Lo Mein noodles are more than just a side dish—they are comfort food, Asian style. Long coils of noodles are served during Chinese New Year and are eaten by slurping. It is bad luck to break dried noodles before cooking or cut them after cooking as they represent a long life. But don’t relegate this delicious dish to the holidays, vegetable Lo Mein should be a staple in your recipe rotation.
This version is vegetarian but hearty enough to entice confirmed carnivores. It makes a great addition to any Chinese meal since it plays well with all the other dishes you may want to serve.
Difference between Lo Mein and Chow Mein
Mein is the Chinese word for noodles. Lo Mein means “tossed noodles” while Chow Mein means “fried noodles”. And while both recipes use Chinese egg noodles as the main component. In traditional Chow Mein recipes, those noodles are fried and quickly combined with a light sauce to retain their crunch. Lo Mein calls for the noodles to be boiled and tossed with more sauce that is absorbed into each noodle. The recipes for both dishes often call for similar ingredients but should differ in the cooking technique and amount of sauce.
Chinese Black vinegar or Chinkiang (Zhengjiang) Vinegar
This dark and slightly fruity vinegar adds umami to the dish. Unami is the fifth taste (salty, sweet, sour (bitter), and which is the earthy-rich taste that is hard to describe. This vinegar is a staple in Chinese cooking and is made from fermented rice, wheat, barley, and sourgum. It is mild, slightly woody, and smoky in taste and will give your dish a dark tangy richness. It is well worth adding to your pantry and will keep a long time in your cupboard. A poor substitute if you can’t acquire this useful vinegar is balsamic vinegar which will be sweeter and be sharper in taste.Print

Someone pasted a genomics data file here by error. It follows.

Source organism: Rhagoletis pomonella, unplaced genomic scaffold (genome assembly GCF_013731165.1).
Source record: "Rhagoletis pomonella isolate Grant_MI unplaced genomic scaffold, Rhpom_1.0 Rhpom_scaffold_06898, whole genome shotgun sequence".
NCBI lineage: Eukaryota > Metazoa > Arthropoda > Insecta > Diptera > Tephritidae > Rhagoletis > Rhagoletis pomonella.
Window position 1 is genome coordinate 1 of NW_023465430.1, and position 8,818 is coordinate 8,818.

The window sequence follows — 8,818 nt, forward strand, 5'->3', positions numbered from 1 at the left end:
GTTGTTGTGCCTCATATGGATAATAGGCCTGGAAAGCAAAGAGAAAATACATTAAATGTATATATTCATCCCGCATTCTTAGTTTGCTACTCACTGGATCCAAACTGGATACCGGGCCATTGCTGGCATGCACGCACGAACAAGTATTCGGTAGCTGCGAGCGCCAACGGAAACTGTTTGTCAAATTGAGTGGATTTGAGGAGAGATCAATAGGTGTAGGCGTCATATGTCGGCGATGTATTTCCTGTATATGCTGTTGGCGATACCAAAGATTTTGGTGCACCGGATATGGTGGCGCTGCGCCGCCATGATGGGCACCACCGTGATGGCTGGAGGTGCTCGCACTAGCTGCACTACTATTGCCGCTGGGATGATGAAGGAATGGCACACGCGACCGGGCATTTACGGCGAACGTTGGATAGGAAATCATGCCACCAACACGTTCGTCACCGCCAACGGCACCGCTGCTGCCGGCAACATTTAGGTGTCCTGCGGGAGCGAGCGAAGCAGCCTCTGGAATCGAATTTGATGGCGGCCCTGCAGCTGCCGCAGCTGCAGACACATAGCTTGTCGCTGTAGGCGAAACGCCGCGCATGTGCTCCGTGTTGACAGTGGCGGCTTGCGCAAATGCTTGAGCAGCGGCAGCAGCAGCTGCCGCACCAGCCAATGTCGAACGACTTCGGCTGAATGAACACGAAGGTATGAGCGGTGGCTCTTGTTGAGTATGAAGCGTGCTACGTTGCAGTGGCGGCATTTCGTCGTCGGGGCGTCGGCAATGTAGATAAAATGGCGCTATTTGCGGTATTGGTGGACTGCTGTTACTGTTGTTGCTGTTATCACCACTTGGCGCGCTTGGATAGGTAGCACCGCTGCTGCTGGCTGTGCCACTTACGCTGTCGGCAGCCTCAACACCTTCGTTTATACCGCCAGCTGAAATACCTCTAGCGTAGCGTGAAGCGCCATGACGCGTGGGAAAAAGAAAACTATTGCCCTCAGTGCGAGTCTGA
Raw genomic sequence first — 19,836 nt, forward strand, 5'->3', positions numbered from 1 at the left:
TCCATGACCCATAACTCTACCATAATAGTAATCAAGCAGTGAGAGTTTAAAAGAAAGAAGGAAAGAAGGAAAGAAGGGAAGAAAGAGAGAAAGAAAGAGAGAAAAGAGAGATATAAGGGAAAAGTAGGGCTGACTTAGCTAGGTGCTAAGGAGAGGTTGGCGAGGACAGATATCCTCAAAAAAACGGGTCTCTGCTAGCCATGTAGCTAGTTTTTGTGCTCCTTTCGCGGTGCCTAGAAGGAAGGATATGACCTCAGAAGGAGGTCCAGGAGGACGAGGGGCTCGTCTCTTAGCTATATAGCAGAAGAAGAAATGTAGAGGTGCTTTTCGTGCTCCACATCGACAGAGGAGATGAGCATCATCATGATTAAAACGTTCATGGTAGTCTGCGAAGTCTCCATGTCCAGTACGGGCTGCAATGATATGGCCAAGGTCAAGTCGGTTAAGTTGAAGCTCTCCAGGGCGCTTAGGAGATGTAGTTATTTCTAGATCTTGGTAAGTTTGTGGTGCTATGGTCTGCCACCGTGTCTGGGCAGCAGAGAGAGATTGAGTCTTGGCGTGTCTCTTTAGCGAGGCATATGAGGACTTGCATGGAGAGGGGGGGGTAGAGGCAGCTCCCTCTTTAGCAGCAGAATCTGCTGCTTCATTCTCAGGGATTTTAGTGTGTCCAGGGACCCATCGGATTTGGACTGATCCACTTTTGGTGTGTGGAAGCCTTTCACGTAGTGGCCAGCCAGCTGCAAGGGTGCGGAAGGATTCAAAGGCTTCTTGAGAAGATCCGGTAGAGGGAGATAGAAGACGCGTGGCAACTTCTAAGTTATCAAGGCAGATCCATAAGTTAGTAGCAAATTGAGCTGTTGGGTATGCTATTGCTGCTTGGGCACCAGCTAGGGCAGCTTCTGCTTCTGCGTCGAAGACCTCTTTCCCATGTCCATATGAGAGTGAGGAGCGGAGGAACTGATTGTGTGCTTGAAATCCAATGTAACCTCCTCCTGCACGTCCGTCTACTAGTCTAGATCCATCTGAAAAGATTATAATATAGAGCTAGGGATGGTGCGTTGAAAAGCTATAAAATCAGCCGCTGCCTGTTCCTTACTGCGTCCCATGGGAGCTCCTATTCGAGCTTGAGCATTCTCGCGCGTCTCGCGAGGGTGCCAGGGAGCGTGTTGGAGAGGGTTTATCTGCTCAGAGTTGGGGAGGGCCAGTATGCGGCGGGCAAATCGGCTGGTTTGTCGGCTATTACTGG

A classic Chinese noodle dish chock full of vegetables. This vegetarian dish will please even the pickiest carnivore.
For the sauce:
- 2 tablespoons dark soy sauce
- 1 tablespoon black vinegar
- 1 tablespoon Mirin or dry sherry
- 2 teaspoons honey
- 1 teaspoon toasted sesame oil
- 3/4 teaspoon five spice powder
- 1/2 teaspoon black pepper
- 2 teaspoons cornstarch
For the lo mein:
- 16 ounces round Chinese egg noodles, fresh or dried (or thin spaghetti noodles)
- 1 tablespoon sesame oil
- 1 tablespoon vegetable oil
- 1 tablespoon garlic, minced
- 2 tablespoons fresh ginger, minced
- 8 fresh shiitake mushrooms, thinly sliced
- 2 carrots, peeled and julienned into matchstick sized pieces
- 1/2 onion, peeled and sliced into thin slices
- 3 ounces Napa cabbage, thinly sliced (about 1 cup)
- 2 ounces bean sprouts, (about 2/3 cup)
- 5 green onions, white and green parts cut into matchstick lengths
- 1 tablespoon sesame seeds
- In a small bowl combine the sauce ingredients, stir well and set aside.
- Bring a large pot of water to boil. Add the noodles and cook as directed to al dente so the noodles are still firm.
- Drain and rinse with cold water. Shake to remove any water. Return noodles to pot and drizzle with sesame oil and stir gently until the noodles are coated, set aside.
- Heat wok over high heat. Add the vegetable oil and swirl to coat the bottom and sides of the wok.
- Add the ginger and stir-fry until aromatic, about 30 seconds. Add the garlic and stir-fry for another 20 seconds being careful that the garlic doesn’t burn.
- Add the mushrooms, carrots, onion and Napa cabbage and cook until they are softened, about 3-5 minutes.
- Add the reserved cooked noodles, green onions and bean sprouts and stir to combine the vegetables with the noodles.
- Stir the prepared sauce to recombine and add the sauce mixture to the wok. Stir fry for 2 minutes or until the sauce has thickened and coated all the noodles and vegetables.
- Sprinkle with sesame seeds and serve warm.
Fresh Chinese egg noodles are the classic noodle used in Lo Mein, you can purchase then in the refrigerated section of your local Asian Market. You an substitute dried round thin Chinese egg noodles or even thin spaghetti noodles instead. Make sure all your ingredients are prepped and ready to add before you begin stir frying. Your wok is hot enough when a bead of water sizzles and evaporates on contact.
Keywords: Lo Mein, longevity noodles, long life noodles